Australian Weather Calendar: November 2019

November photgraph by Mauricio Bacchi Photography

Storming home

Growing up in São Paulo before moving to Australia in 2008, Mauricio Bacchi noticed a similarity between the weather patterns in Brazil and those in the place he now calls home on Sydney's Northern Beaches, Manly. 'In São Paulo we always had what we used to call “summer rain” in the late afternoon, something not as dramatic as the storm I captured but always wet enough to cool down the summer days a bit,' he says. 'I grew up in a huge city, but now living on the beach you can really see the storms develop and I also have the feeling that they are a lot more powerful.' Mauricio's passion for photography started with an old Polaroid camera that his grandfather gave him many years ago. He had it stashed away for several years, then one day out of the blue decided to fix it and learn how to use it. He hasn't stopped shooting since then. In 1999 he began learning the art of old-style photography on black and white film and developing photos in a darkroom. These days he embraces the latest technology, specialising in drone photography and producing huge panoramic shots. And while he travels back to Brazil every now and then to see family, when it comes to photographing amazing weather, Mauricio says there's no place like home.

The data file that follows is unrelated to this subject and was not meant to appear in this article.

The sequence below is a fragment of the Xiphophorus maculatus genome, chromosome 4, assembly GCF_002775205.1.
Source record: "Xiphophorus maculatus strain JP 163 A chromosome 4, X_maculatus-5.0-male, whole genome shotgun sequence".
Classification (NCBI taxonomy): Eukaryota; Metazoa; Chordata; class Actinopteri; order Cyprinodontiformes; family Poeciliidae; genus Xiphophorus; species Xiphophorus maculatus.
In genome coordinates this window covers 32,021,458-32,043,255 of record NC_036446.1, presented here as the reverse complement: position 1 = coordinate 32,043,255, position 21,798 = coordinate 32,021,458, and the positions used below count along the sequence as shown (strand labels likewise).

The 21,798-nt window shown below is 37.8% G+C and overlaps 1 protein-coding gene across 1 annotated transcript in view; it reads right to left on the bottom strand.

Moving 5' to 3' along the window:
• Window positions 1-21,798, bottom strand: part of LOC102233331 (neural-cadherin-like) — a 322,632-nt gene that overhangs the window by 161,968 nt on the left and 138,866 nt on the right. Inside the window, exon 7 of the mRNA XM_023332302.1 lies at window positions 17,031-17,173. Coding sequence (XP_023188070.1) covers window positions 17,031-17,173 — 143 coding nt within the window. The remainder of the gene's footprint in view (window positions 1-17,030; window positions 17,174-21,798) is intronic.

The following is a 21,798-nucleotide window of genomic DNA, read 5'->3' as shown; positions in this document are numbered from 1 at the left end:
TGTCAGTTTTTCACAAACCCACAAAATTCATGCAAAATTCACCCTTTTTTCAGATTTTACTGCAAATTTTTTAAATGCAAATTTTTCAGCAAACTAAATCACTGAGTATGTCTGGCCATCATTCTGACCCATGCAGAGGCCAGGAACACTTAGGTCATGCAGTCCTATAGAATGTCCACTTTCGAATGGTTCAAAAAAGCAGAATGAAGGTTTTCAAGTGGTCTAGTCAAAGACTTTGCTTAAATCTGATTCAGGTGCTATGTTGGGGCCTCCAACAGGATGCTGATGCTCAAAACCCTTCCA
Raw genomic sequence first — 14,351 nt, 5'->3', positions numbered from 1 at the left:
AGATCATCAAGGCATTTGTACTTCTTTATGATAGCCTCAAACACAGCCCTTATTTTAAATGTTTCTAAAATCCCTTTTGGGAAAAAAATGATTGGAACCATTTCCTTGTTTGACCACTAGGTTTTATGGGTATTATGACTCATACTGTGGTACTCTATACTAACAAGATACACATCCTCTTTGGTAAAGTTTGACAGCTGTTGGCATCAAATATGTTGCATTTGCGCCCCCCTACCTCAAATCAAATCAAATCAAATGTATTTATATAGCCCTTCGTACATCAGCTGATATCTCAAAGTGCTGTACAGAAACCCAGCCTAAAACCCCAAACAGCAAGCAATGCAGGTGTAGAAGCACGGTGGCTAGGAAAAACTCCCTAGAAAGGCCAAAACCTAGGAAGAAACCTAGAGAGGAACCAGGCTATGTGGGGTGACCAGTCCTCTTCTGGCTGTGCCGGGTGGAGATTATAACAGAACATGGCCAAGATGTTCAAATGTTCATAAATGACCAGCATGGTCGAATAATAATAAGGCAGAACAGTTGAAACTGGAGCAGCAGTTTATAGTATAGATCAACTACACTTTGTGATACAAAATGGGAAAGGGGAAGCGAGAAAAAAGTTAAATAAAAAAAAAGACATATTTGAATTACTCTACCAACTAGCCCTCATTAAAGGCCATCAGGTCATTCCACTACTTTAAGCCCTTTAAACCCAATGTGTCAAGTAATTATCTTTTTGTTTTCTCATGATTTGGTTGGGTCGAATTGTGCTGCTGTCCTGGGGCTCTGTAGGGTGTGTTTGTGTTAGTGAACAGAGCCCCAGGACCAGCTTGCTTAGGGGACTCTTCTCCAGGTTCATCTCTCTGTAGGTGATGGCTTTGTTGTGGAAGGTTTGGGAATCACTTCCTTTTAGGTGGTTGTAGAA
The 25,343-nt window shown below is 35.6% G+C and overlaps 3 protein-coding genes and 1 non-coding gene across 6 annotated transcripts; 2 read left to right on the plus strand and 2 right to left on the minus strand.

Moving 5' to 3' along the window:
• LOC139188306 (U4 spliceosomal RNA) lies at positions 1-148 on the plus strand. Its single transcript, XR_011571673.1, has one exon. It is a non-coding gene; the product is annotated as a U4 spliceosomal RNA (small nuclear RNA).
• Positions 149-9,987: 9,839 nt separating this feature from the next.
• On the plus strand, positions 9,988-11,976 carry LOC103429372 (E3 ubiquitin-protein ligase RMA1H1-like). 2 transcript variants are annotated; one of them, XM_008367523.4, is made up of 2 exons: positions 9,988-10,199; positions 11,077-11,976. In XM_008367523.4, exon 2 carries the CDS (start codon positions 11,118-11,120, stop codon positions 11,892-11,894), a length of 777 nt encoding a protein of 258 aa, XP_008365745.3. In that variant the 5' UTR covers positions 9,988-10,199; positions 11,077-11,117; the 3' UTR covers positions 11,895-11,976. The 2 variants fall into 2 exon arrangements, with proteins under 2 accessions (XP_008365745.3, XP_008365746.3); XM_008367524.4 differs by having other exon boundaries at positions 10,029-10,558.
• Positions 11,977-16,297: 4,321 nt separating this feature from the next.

The science

The ominous supercell thunderstorm in this photo was generated as a cold front moved across New South Wales. A supercell is a very strong, long-lived type of thunderstorm that can maintain itself for many hours. Supercells are characterised by internal rotation and a continuous large updraught. Their size, longevity and potential for severe weather conditions make them quite dangerous. They are generally the most severe thunderstorms we experience. This one displays spectacular arcus, or shelf clouds. These low, horizontal wedge-shaped clouds attached to the base of the parent cloud are formed by the outflow from the thunderstorm.